How hypotheses can cripple national discourse on critical issues.
It seems to be happening more frequently lately: using hypothetical arguments to silence criticism. One of the better known was President Zuma’s suggestion that things would have been better if van Riebeeck had not landed in the Cape. Then there are those peculiar defences of executive bonuses despite poor performances based on the hypothesis that things would have been worse if they were not there. And hypotheses become particularly questionable when used as a veiled threat like “without B.E.E. we would have had a bloodbath”.
Seldom are hypotheses as logical as they appear and even less so do the assumptions that underpin them reflect scientific Newtonian certainty.
So it was with a sense of let down that I saw the technique being used in a vital post budget debate a few days ago, (see Moneyweb report here) featuring a highly respected thought leader and jurist, Judge Dennis Davis, in a spat with another thought leader, economist Mike Schϋssler. The discussion was focused on South Africa’s tax burden, with Schϋssler arguing that we pay a lot of tax and get very little back for it; and Davis countering that this was “profound rubbish” if one considered South Africa as a whole and not only the middle and upper income groups. He then cited a World Bank assessment that South Africa had “the best tax transfer system in the world.”
This assessment has its own context. Apart from experiencing the global problem of massive corporate and other tax avoidance, we have highly efficient tax collection, but being the most redistributive in the world is by no means an accolade, rather a massive indictment. The level of redistribution is never a measure of government success, rather a failure to create the conditions in which people are able to care for themselves. All governments are “redistributive” to some extent, but that extent should be restricted to a minimum.
If “best” means most efficient, then there could be an avalanche of counter arguments. The transactional efficiency of a tax currency is notoriously difficult to measure. In the first instance real measurable value can only be determined in legitimate transaction which means freedom of choice, free moving prices, and alternative suppliers, all of which are absent in government transactions with the electorate. In the second instance, the tangible value of the government’s offering is extremely difficult to measure at the recipient level. Even more difficult is determining the net value after costs of not only collection, but administration and bureaucracy.
So Judge Davis reverted to hypothesis in his assessment of tangible value. He said: “In effect the tax and transfer system has created quite a lot of stability which otherwise wouldn’t be there. Of course it doesn’t go to you (middle and upper income South Africans) but that’s the legacy of apartheid I’m sorry to tell you.” He added: “If the tax and transfer system was to be fiddled with and it failed as a result, political instability could become unbearable.”
So to paraphrase one interpretation: accept the system or face dire consequences.
But to add another equally important hypothesis: the critical yet immeasurable extent to which our highly redistributive government has exacerbated expectations beyond reality and affordability, creating a perhaps even greater threat to national stability.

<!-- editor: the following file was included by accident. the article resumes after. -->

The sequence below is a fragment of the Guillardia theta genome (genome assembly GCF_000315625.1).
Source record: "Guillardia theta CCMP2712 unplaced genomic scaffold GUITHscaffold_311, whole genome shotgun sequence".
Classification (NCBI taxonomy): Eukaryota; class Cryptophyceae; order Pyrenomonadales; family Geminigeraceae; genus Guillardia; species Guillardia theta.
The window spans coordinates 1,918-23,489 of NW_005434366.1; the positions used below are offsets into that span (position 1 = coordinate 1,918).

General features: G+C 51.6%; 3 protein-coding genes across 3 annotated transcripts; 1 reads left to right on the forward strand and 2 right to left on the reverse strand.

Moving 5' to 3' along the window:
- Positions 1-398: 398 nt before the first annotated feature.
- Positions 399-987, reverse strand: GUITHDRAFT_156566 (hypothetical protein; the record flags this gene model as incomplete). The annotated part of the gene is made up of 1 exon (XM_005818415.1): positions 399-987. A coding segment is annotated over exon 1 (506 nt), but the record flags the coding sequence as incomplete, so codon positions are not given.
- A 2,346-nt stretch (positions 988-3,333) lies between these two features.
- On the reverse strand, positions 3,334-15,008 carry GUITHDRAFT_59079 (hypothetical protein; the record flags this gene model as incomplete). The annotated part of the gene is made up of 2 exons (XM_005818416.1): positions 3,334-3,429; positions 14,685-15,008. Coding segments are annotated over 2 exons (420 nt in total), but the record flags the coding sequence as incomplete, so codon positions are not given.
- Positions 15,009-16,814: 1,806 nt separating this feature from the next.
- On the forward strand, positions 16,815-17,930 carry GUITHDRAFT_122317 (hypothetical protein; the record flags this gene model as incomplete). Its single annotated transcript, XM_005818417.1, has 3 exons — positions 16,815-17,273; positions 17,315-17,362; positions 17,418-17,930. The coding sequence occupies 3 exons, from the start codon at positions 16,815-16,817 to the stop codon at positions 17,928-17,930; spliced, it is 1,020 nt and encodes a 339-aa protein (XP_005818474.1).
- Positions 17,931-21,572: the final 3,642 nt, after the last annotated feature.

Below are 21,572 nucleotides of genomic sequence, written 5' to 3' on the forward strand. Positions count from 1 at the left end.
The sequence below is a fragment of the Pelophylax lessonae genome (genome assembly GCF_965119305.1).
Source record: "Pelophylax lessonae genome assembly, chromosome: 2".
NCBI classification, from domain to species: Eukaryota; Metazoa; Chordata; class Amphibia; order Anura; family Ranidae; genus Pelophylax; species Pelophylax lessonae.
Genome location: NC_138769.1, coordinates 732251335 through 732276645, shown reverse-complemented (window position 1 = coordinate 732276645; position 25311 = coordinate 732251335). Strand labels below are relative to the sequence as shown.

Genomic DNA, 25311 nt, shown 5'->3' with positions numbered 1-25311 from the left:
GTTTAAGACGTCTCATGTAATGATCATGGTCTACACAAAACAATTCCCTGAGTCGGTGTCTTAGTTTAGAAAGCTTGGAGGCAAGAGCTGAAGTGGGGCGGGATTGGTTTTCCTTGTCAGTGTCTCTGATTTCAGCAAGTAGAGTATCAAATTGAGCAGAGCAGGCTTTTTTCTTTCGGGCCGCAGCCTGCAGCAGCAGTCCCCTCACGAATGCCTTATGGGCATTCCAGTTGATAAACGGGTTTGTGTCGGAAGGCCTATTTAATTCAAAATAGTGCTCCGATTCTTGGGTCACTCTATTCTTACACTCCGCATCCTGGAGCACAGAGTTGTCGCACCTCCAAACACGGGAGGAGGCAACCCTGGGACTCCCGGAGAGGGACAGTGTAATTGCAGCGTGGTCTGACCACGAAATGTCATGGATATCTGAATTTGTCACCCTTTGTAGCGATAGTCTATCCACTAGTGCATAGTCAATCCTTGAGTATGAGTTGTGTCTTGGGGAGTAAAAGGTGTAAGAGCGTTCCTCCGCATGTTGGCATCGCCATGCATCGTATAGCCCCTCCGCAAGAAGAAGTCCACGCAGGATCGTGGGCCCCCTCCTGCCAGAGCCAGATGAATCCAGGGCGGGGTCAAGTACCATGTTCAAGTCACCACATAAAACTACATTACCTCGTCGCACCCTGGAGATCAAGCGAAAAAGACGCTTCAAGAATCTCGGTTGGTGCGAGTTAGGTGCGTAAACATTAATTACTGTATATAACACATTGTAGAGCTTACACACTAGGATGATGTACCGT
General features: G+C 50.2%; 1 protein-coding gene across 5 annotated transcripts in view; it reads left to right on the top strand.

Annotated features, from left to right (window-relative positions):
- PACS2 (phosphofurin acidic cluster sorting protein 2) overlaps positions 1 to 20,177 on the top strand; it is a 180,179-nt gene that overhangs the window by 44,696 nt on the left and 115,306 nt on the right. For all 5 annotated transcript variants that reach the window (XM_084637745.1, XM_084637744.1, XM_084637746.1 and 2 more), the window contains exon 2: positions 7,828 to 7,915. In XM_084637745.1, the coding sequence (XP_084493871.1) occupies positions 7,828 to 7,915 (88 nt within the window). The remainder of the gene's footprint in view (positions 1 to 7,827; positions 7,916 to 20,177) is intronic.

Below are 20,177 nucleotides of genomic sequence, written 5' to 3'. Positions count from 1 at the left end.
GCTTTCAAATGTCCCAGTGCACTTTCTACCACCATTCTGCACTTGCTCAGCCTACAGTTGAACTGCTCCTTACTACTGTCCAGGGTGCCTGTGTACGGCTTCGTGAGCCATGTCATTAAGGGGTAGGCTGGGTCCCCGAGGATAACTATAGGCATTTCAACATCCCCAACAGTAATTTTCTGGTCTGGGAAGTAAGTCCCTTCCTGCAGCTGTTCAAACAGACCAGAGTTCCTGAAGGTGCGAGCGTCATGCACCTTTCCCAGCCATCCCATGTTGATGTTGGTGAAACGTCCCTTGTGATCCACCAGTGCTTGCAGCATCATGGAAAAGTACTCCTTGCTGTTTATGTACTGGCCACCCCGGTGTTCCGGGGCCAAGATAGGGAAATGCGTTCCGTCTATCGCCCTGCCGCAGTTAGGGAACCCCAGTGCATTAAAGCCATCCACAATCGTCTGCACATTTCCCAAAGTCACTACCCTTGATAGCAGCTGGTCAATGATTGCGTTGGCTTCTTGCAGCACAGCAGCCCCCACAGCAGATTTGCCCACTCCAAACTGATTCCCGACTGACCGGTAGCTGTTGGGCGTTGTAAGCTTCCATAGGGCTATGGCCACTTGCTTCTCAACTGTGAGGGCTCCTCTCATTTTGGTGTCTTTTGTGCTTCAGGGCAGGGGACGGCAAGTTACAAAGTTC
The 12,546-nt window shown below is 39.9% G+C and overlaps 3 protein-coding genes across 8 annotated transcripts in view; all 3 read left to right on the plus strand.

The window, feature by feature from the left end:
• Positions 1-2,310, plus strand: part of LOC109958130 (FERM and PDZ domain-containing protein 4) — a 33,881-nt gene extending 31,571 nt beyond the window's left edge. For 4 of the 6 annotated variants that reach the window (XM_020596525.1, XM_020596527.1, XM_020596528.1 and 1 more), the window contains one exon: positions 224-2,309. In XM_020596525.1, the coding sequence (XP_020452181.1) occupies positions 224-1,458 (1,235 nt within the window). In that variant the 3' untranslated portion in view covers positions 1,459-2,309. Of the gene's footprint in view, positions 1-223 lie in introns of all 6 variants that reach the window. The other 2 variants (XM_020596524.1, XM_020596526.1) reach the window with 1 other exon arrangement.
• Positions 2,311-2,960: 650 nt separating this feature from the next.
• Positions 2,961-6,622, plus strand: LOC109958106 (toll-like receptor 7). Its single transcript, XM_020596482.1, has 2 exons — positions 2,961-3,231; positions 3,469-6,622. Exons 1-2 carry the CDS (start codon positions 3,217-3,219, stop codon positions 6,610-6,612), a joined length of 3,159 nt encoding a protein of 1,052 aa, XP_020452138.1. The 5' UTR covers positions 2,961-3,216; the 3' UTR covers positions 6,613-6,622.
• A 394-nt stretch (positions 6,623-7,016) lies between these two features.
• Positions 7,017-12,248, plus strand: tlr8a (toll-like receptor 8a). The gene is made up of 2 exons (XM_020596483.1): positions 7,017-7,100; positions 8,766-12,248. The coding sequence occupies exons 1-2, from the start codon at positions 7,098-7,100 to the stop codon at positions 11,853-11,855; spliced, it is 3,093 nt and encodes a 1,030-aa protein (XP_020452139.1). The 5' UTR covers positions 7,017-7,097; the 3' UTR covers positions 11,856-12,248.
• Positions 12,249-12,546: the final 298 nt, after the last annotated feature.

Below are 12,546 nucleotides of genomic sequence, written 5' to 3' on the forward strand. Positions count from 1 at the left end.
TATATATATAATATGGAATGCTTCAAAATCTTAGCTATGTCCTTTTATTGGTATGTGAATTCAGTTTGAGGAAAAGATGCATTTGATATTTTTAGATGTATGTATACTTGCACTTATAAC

Even if we accept that the South African government has to be more redistributive than any other in the world, then the question can still be asked whether the beneficiaries of this redistribution are getting value for the money others are paying for. This is the real issue – one that was clearly missed in a facile relapse into rhetoric. The civil turmoil Judge Davis warns about is already upon us – not because of a shortage of tax-payers money to avert it, but mostly because of a failure of government at all levels to do what it is supposed to do with it.
That is not a separate discussion and it is the essence of what irks the average taxpayer and causing extreme frustration on all sides of the income divide. It explains in large measure why South Africa has one of the lowest levels in the world of trust in government among the informed public (17%). So here are a few hypothesis of my own: How much better off would the beneficiaries of tax-payers’ revenue be if:
· The some R60bn in maladministration and corruption annually was spent properly? (It is more than double what the Minister of Finance had to find in extra revenue);
· The R250m spent on Nkandla had been directed to the poor;
· The public service was streamlined to ensure that salaries were far less than the current 12% of GDP, the 6th highest in the world;
And so one could go on. But as we know, the fish rots from the head and something I wrote in a previous article deserves repeating here: The supreme example of an utterly cavalier view of taxpayer’s money is the State President himself. He has surrounded himself with a cabinet of 35 – one of the largest in the world – bigger by far than the United States (16) and China (25), and each costing about R4m a year. Cut that by half (both the number and their pay) and by sheer example alone you will suppress waste substantially, diverting more to where it is most needed.
Any discussion on the collection and allocation of tax revenue has to start here. It is less about what you have, but more about how effectively you spend it. That is ultimately far more relevant to social stability.
But to return to the main issue: the older (and hopefully wiser) one gets, one learns to appreciate the absolute futility of trying to live a life based on “if”, “if only”, “could of”, “would of” and “should of”. Let’s not muddy discourse with their random use.